Sydney date night ideas: Oktoberfest in the Gardens

Our top four must-dos when heading to Oktoberfest with your better half.

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Oktoberfest is a rollickingly good excuse to dress up to the nines, clink glasses filled with Germany's best liquid gold, dance on tables and gorge on European fare – and who better to do all that with than your other half?

That's right: no one.

Stef and D

We're Stef and D, a pair of married jetsetters. Together, we've visited over 50 countries, and we're determined to see even more – all while working full time and paying off a mortgage. We count our dollars at home and away and are here to share our tips on how you can travel on a budget.

New blog posts every fortnight on Mondays | Follow us: @acoupleoftravelmakers

Thanks to the roving festival Oktoberfest in the Gardens, you don't have to travel halfway across the globe to Munich to experience it, either. You just need to be in either Perth, Adelaide, Melbourne or Sydney when it's in town.

We caught Oktoberfest in Sydney years back, and if you haven't already clicked the book tickets button, we highly recommend you do so – not least because the tickets sell out asap.

Once that's all done and dusted, here's what you need to do to make it a date to remember.

Midsection of couple at festival in Munich

1. Get your couple outfit

One of the most fun aspects of Oktoberfest is dressing up. Traditionally, the woman wears a dirndl, which is an under blouse, a dress and an apron while the man wears lederhosen, which is a shirt and leather breeches.

Together, you will look like a pretty dashing couple.

If you want to up the ante, women can add to the outfit by tying their hair in braids and men by wearing a felt hat.

Sure you can choose matching outfits and colours, but honestly, it really isn't necessary. The fun is dressing up together. And ladies, don't forget to tie your apron to the right to signify to all the other strapping men at the festival that you're spoken for.

Budget tip:

Purchasing a high-quality dirndl or lederhosen is not a cheap affair with both running into the hundreds of dollars for the authentic thing. If you're not intending to wear your piece more than a handful of times, you can buy some pretty affordable lesser quality versions from online costume stores.

Oktoberfest in the Gardens

Image: Oktoberfest in the Gardens

2. Hit up the beer hall

This is where all the action happens. In Bavaria, each brewery has its own tent where it showcases its bespoke Oktoberfest beers alongside traditional German foods like pork knuckle and sauerkraut and a seemingly endless line-up of oompahpah bands.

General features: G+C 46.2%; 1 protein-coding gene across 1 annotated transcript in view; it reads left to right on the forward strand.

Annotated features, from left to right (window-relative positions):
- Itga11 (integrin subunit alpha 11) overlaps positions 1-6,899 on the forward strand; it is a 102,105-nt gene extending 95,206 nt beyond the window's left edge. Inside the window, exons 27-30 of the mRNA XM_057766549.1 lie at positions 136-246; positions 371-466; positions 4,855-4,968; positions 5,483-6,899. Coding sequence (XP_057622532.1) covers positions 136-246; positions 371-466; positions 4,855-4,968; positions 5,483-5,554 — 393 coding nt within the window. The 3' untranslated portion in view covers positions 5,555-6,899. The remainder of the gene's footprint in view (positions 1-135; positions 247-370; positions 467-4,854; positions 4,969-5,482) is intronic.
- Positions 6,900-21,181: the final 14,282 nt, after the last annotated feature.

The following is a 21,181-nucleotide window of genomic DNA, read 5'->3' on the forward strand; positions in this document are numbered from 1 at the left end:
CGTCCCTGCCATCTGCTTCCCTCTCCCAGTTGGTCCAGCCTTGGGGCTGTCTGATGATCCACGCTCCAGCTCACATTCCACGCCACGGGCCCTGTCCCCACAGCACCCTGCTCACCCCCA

In Sydney, it's a more modest affair. There are only two tents and while the rows of tables are still there, the beer wenches delivering food and drink are not. The bands however are – as is a pit for dancing.

This is where you come in, dragging your other half to the front to dance the afternoon away.

Budget tip:

Stick around to see what happens at the beer hall as competitions are held throughout the day. You never know what you might win.

Oktoberfest in the Gardens

Image: Oktoberfest in the Gardens

3. Play the games and ride the rides

A friend of mine once likened Oktoberfest to the Easter Show, but instead of animals, there's beer. And he was kind of right. There's the local produce/food, the myriad of tents and the amusement park rides and carnie games.

Again, Sydney offers a more modest affair to the real deal, but it still does its best with a handful of carnival games to try and win her (or him) a prize and a mini Ferris wheel.

Because there's nothing more romantic at a carnival than a Ferris wheel ride made for two.

Stef at Oktoberfest

4. Finally, give them a heart

A German gingerbread heart, that is. Called a lebkuchenherzen, these cookies appear at any great German event, from Oktoberfest to Christmas. They're wrapped in plastic with coloured ribbons tied on either end so you can wear them around your neck like a piece of bling.

They also come decorated in all manner of messages from "schatzi", which means "sweetheart", to "ich liebe dich", which means "I love you".

I picked out the more aptly titled "Oktoberfest" when we went, but choose whichever speaks to you. And don't worry if you don't speak German, the ones you find at Oktoberfest in the Gardens are often in English.

For more details and for other Oktoberfest events in the city see our Oktoberfest Sydney guide


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